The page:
In a fun bit of history news, a secret passageway into the British House of Commons has been found! The passageway dates to 1660 and the coronation of King Charles II. Sadly, it leads nowhere interesting. The passageway is simply an extra way from a corridor to the House of Commons. It was in use for almost 300 years, until it was enclosed and forgotten during World War II.
The earliest roller coasters were descended from Serra da Estrela, Portugal sled rides held on specially constructed hills of ice. They were pretty big, sometimes up to 200 feet (62 m) tall! The Serra da Estrelas were constructed by a large group of Russian refugees to remind them of where they came from. There is evidence for them as early as the 1600s, in the 1700s they gradually became popular across Europe, and by the early 1800s wheeled carts began being used instead of sleighs on tracks. The first such wheeled ride was brought to Paris in 1804 under the name Les Montagnes Russes (French for "Russian Mountains").
French, along with Spanish, Portuguese, and Italian, still call roller coasters "russian mountains" after their snowy ancestor. Russian, ironically, calls them "American mountains."
This was made in 1627. By hand! Bernini was contracted to create a bust of Maria Barberini Duglioli, niece of Pope Urban VIII, and subcontracted the work to Giuliano Finelli. Finelli chose to focus on the lady's accessories: the intricate lace collar, the flower in her curly hair, her ropes of pearls. When released, the bust was widely hailed as a tour de force. Finelli raised the standard for female portraits and an inspiration for future busts.
They were first mass-produced in Nuremberg, Germany ... in 1662!
New analyses of human poop at Cahokia suggest reports of its abandonment before European contact have been greatly exaggerated. The once-mighty city -- largest north of the Aztecs -- did become depopulated around the mid-1300s. But by 1500 it was already resurging. And by 1650 it may have been larger than it was before its depopulation. That’s pretty remarkable. Despite massive pandemics caused by new European diseases, and at a time when other native populations in the United States, Canada and the Caribbean were in serious decline from violence and foreign diseases spread by European colonists, Cahokia not only survived but thrived.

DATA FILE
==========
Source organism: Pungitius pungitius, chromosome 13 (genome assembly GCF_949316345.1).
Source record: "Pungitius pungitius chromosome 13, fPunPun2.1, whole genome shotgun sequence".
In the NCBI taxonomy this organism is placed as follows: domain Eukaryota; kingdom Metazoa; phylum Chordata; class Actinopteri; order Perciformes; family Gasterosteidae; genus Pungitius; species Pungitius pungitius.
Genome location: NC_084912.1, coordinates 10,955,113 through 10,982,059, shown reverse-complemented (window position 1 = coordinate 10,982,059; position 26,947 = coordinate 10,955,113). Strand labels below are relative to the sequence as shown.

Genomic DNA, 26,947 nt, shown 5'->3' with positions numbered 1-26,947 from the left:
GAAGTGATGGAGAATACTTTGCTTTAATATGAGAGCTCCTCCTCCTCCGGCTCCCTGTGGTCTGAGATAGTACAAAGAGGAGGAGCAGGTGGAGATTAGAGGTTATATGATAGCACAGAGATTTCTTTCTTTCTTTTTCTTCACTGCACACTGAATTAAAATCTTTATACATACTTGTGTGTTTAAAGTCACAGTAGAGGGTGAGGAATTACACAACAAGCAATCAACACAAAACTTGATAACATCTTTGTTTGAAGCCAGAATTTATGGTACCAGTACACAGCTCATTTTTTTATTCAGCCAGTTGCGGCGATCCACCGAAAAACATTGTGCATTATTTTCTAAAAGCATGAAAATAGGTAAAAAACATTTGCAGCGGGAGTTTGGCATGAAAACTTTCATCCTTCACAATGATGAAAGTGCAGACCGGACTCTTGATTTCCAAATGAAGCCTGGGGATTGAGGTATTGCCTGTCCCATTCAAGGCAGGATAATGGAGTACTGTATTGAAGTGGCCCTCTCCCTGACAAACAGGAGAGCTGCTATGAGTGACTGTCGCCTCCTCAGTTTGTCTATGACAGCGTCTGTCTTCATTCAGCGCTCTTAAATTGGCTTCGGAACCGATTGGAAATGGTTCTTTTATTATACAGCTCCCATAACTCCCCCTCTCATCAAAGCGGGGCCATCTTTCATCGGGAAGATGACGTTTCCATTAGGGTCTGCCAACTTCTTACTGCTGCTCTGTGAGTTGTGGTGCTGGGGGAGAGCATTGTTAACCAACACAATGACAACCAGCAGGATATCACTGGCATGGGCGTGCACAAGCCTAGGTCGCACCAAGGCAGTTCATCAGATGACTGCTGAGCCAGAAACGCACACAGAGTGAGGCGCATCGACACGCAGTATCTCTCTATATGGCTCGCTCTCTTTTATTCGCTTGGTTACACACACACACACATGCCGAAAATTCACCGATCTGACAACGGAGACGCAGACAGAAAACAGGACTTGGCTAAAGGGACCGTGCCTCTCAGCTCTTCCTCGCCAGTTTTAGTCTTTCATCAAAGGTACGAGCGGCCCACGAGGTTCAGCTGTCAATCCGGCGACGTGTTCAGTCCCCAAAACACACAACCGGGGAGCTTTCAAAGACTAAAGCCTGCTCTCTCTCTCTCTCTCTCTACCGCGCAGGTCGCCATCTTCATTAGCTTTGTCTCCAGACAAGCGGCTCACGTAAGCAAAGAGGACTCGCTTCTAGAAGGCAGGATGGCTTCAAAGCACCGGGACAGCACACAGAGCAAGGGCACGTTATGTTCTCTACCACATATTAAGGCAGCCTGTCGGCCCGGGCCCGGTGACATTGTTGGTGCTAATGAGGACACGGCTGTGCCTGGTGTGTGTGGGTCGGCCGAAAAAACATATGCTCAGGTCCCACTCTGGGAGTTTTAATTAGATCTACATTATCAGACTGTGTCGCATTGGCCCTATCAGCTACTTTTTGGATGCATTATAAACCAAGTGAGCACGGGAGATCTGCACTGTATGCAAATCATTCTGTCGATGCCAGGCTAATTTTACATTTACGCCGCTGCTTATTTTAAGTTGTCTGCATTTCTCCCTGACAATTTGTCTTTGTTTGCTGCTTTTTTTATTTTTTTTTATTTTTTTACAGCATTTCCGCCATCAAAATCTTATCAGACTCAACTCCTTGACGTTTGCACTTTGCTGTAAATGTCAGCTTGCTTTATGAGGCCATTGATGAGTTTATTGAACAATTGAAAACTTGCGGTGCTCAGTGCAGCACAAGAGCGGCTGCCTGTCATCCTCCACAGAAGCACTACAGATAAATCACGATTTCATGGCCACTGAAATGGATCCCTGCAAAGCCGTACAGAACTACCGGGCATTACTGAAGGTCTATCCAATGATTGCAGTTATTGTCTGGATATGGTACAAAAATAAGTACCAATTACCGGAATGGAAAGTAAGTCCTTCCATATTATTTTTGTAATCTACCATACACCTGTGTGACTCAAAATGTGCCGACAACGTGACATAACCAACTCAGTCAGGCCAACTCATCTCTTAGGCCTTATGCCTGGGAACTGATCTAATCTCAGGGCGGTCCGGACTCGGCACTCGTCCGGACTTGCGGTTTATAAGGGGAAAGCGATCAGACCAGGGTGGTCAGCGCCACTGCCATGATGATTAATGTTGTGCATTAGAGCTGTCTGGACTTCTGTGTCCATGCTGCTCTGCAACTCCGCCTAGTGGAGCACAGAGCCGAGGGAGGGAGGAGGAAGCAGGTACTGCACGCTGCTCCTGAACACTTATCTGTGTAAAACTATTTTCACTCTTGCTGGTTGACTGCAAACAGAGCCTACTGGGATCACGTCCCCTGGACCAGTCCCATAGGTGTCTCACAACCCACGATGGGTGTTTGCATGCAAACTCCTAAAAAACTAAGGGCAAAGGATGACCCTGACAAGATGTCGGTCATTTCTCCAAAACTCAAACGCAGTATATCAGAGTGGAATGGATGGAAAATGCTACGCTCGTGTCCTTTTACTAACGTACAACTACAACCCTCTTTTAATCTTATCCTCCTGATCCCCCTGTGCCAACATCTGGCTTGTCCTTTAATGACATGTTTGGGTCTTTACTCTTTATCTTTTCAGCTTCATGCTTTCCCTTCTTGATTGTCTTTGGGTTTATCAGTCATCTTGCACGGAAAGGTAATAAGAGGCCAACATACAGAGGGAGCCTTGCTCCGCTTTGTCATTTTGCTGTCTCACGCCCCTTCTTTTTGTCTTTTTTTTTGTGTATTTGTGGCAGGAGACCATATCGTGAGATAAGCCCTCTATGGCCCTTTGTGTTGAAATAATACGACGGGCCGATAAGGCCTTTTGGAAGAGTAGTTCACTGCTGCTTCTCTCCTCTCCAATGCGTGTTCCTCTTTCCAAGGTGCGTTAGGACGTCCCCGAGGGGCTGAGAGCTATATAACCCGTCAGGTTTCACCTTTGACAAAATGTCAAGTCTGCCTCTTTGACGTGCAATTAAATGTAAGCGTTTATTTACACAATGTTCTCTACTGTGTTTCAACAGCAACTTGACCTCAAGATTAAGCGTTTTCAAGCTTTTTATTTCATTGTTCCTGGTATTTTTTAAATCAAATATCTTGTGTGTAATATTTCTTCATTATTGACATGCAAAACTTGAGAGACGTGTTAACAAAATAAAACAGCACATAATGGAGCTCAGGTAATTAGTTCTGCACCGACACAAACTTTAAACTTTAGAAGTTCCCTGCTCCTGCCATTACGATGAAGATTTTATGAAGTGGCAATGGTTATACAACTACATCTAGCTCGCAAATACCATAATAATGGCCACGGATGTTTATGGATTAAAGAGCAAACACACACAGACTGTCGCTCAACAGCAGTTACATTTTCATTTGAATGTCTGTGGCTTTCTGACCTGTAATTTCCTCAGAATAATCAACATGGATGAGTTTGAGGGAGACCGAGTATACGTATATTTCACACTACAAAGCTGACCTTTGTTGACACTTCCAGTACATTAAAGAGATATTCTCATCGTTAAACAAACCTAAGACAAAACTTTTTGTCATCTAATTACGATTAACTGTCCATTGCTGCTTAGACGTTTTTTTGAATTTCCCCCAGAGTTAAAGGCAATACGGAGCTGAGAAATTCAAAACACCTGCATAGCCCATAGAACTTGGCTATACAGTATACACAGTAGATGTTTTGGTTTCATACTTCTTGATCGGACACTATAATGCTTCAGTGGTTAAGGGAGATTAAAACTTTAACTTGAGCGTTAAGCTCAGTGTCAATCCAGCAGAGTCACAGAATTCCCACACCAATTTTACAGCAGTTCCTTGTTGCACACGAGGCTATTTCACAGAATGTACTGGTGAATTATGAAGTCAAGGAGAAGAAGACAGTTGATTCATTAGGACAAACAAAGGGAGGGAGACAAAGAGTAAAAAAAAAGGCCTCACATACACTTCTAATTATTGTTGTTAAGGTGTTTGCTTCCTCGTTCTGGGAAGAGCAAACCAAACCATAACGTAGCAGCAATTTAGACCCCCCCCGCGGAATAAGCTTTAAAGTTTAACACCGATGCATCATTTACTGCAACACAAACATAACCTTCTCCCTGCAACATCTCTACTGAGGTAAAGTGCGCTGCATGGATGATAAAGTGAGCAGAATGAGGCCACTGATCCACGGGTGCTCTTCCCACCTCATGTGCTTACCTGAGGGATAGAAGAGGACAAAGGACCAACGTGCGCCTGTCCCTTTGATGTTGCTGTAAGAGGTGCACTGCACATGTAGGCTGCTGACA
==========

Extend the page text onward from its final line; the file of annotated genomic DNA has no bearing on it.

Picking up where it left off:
The new story, based on the new analyses, is that the Mississippian culture did decline in the 1300s but it later repopulated and grew. Meaning that Europeans moving westward in the 1700s were not taking over “empty land” as has long been thought.
Canada's third most-spoken language was once Canadian Gaelic -- about 200,000 Canadians could speak it at the language's peak. Canadian Gaelic declined after 1850 and today there are less than 1,000 speakers.
Yamanote and Shitamachi are traditional names for Tokyo's two halves. Yamanote is the affluent, upper-class area and Shitamachi (literally "low town" or "low city") is the middle and lower-class area. The terms have been in use since the city became Japan's shogunate capital in 1603. Over time, each area has added neighborhoods as the city expanded, but the original neighborhoods are still distinctly Yamanote or Shitamachi.
Even after Japan began its formal policy of isolationism in 1639, the Dutch continued to be allowed to trade through the port of Nagasaki. They were notably... pliable... traders. Basically, the Dutch would do whatever was needed to maintain good relations and keep trading flowing. For example:
“...In 1640 a Dutch trading party was allowed to stay [in Nagasaki] after the expulsion of the Spanish and Portuguese. The ‘Hollanders’ assured their hosts of the relative pliancy of their brand of Christianity, demonstrating their good Protestant faith by firing a few shells at the Japanese Catholics huddled in Hara Castle.”
Their actions meant that the Dutch had exclusive access to Nagasaki for over a century. Japan also kept trading relations open with their much closer neighbors the Ryūkyū Kingdom, Korea, and Russia through the ports of Satsuma, Tsushima and Matsumae (respectively).
In the 1300s, the Black Plague swept through Europe. To create a "family tree" of the plague, scientists conducted a genetic analysis of Yersinia pestis strains taken from 34 individuals who died in 10 different countries between 1300 and 1700. The results suggest that over time, the bacteria Yersinia pestis mutated and diversified into multiple clades. All the clades found in the study were related to back to one ancestral strain. That suggests that the Black Plague entered Europe just once. And the oldest strain, the one that appeared to have been the others’ ancestor, was from remains found in a little Russian town named Laishevo.
Here’s where a caution must be added. Such analyses are always limited by the available bacteria strains -- the family tree will be added to over time as more bodies are recovered and more bacteria strains isolated.
A covered drain paved with stones and topped with an arch lined with thin, burnt clay bricks was discovered by members of the Archaeological Survey of India at the Red Fort, a fortress built of red sandstone by Mughal emperor Shah Jahan in 1639 CE. You might know him as the builder of the Taj Mahal.
The drain once connected the fort’s Delhi Gate to the moat which surrounded and protected the fort. Researchers are now removing silt from the drain, and then will strengthen it, so that it will once again be able to serve as a channel for rainwater. Rainwater from within the Red Fort seems to have been directed to the moat, whereas rainwater collected from the surrounding city was drained away.